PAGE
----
As I roam around the potential landscape for my dissertation, and speak to leaders of various sorts, in various capacities, I found my mind wondering to my first leadership decision. The first moment I stood up to be counted and made a decision that held some risk. The brain works in strange ways, and as soon as I thought about it my synapses kicked in and the memory flooded into my consciousness.
If you ignore two months spent in the ‘benefits office’ after graduating from University, I walked straight into a very good role through connections. This ability to avoid interviews and recruitment processes would become a facet of my career.. The title was Software Engineer, but in truth, Analyst Programmer is a better fit. It involved working across the full solutions life-cycle from sales support through to training with analysis and development along the way. There was implementation consultancy and account management as well. The joys of working for an SME where roles aren’t discreetly compartmentalised. The solution was used offshore, involving software, hand held devices and, occasionally, RFID tags. The clients were the various oil majors, of which there was a good number more at the time. It was also a Knowledge Transfer Project (KTP) with Teesside University, so it had interesting University engagement elements as well.
It was a great first job. It was based in the North East (of England). I must have got the bus backwards and forwards to work as I didn’t have a car. I don’t remember that, but I must have done. Anyway, new directors were employed, decisions were made and it was decided the software team would send a representative to Aberdeen, on a weekly rotation, so there was always one working there. It became highly political, due to turf wars. At the time, it was also stressful for the team of four (and a department manager), as we’d all taken the roles factoring in the location, so having such a radical change to our work and life balance so early in that journey was frustrating.
I was the second person to go to Aberdeen, after the first person’s tenure hadn’t gone well and he’d embarrassed himself in front of a client or two. In one week he’d created a perception of the team in the minds of the Aberdeen office that was pretty bad. It was also probably one they were expecting to have, which didn’t help. I was all set to go, the pressure on to reverse the negative perceptions and no doubt get a lot of flack.
It was the weekend before and I got a call from an oil rig out in the North Sea, they’d completed a lengthy hazardous equipment inspection and the hand held devices had failed to download the data. The data wasn’t on the hand held or in the database. Many an hour was spent on the phone at the top of the stairs going through different ideas to start the download process again, but it always kept failing. It became obvious that the application didn’t like something in the data. It wasn’t going to be solved sat on the stairs on a satellite call to the North Sea.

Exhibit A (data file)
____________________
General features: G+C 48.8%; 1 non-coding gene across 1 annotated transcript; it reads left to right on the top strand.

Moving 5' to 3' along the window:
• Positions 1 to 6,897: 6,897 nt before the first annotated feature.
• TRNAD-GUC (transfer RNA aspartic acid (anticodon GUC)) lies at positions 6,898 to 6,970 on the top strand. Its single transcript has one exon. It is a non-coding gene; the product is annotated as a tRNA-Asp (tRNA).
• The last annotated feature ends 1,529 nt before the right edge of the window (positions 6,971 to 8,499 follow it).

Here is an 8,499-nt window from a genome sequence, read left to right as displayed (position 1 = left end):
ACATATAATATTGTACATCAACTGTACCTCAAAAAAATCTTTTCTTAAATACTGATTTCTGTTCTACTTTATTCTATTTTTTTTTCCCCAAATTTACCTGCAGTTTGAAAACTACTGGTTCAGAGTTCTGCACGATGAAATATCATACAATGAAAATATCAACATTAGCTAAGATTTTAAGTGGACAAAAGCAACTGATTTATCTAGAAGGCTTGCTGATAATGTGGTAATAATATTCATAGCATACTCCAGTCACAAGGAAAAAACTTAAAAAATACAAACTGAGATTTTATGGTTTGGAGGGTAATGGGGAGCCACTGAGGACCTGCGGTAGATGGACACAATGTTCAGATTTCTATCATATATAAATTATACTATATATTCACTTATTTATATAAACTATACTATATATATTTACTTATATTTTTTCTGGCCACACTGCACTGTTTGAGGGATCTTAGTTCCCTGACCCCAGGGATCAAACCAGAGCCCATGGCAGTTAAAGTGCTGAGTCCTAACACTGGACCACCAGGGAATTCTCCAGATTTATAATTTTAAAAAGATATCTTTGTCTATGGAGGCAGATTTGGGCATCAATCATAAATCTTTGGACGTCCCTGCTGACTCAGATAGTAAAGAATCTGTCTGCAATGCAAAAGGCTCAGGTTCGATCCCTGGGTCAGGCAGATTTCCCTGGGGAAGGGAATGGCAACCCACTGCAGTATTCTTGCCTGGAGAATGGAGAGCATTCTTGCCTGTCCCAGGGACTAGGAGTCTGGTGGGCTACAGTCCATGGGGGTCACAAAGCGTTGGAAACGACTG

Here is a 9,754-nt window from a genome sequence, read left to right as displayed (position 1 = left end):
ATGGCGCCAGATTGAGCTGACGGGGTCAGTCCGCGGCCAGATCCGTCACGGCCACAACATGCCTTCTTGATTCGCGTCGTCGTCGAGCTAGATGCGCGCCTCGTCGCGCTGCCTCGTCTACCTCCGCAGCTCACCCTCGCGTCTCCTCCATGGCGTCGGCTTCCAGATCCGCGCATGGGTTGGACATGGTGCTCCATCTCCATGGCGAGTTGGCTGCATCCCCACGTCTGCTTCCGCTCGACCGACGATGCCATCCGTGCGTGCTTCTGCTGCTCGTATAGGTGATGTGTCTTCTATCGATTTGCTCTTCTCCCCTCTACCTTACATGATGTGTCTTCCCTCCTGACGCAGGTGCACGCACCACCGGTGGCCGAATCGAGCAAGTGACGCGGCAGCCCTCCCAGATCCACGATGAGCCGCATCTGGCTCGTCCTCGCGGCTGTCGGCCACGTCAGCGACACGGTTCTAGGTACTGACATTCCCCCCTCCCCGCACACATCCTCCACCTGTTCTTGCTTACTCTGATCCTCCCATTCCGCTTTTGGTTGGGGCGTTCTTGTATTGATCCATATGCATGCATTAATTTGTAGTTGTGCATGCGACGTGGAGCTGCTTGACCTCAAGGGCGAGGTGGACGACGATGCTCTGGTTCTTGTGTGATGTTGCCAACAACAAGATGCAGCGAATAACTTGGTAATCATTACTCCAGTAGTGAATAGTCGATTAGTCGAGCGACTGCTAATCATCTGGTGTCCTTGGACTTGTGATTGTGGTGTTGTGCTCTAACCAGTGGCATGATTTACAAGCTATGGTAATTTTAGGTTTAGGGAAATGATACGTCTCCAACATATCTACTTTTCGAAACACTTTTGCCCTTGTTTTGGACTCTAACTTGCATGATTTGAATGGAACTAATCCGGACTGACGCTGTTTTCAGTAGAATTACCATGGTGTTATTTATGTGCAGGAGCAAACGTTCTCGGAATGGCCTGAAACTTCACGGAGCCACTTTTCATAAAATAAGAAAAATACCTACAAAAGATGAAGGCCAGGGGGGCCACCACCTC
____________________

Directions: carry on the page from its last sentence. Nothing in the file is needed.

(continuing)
I faced a choice: get on that train as everyone expected, and politics and new approaches demanded, or turn up at the North East (of England) office on Monday morning and solve this problem which the engineers felt was very embarrassing considering the size of the inspection?
Two issues factored into my ultimate decision. In the first instance, I felt supporting the engineers on the oil rig was key, they were our most client facing staff and had to deal directly with the fall out with the client. Second, possibly driven a bit by naïvety at this point, I felt working to address problems that are customer facing was doing the right thing and was more important than going to Aberdeen on that specific day and morning. This was despite the political sensitivity and the ‘teams’ less than stellar performance in the first Aberdeen rotation. I chose to go into the office and not get on the train. I must admit, I worried about it a bit for most of the weekend. The whole Aberdeen restructuring had been a big deal, after all. I was going to do the ‘right thing’, rather than ‘doing things right’.
It was the right decision, when I turned up early that Monday morning and worked to resolve the problem I wasn’t viewed in the same way by the team or executives again. The decision to do something proactive rather just what I’d been told had a high level of cache in terms of reputation capital and relationship equity . I didn’t view my position and work there the same either, something transformational happened in that moment. The moment was no doubt influential when the cuts came some time later, those who were getting the axe turned right to the director who gave the bad news, those who turned left went to the director known for giving good news.
I got to turn left.
Ultimately, the smaller team of two (the manager went in the cuts) moved 100% to Aberdeen. It was a change in my life, but ultimately a good one in terms of my social and intellectual growth, but also on my finances. I was paid a healthy retainer for living in Aberdeen, which paid for my Bed and Breakfast and food, which meant I never spent any of my salary proper. I managed to arrange a nice 10-days on and 4-days off cycle, it worked quite well. Admittedly, I still lived at my parents for the four nights at home. I never did set roots down in Aberdeen, eventually I wanted to get married and ‘move back’ to the North East (of England). The year in Aberdeen did pay for the deposit on my first house though and also saw me move into a significant IT leadership position, but that’s another story.
Career Moments is a regular column on Elucidate IT focused on picking out moments in my career that might be interesting and pertinent. A bit like the approach taken in The Adventures of an IT Leader, the idea is to take personal story first, factual in this case, and then potentially bring in wider knowledge.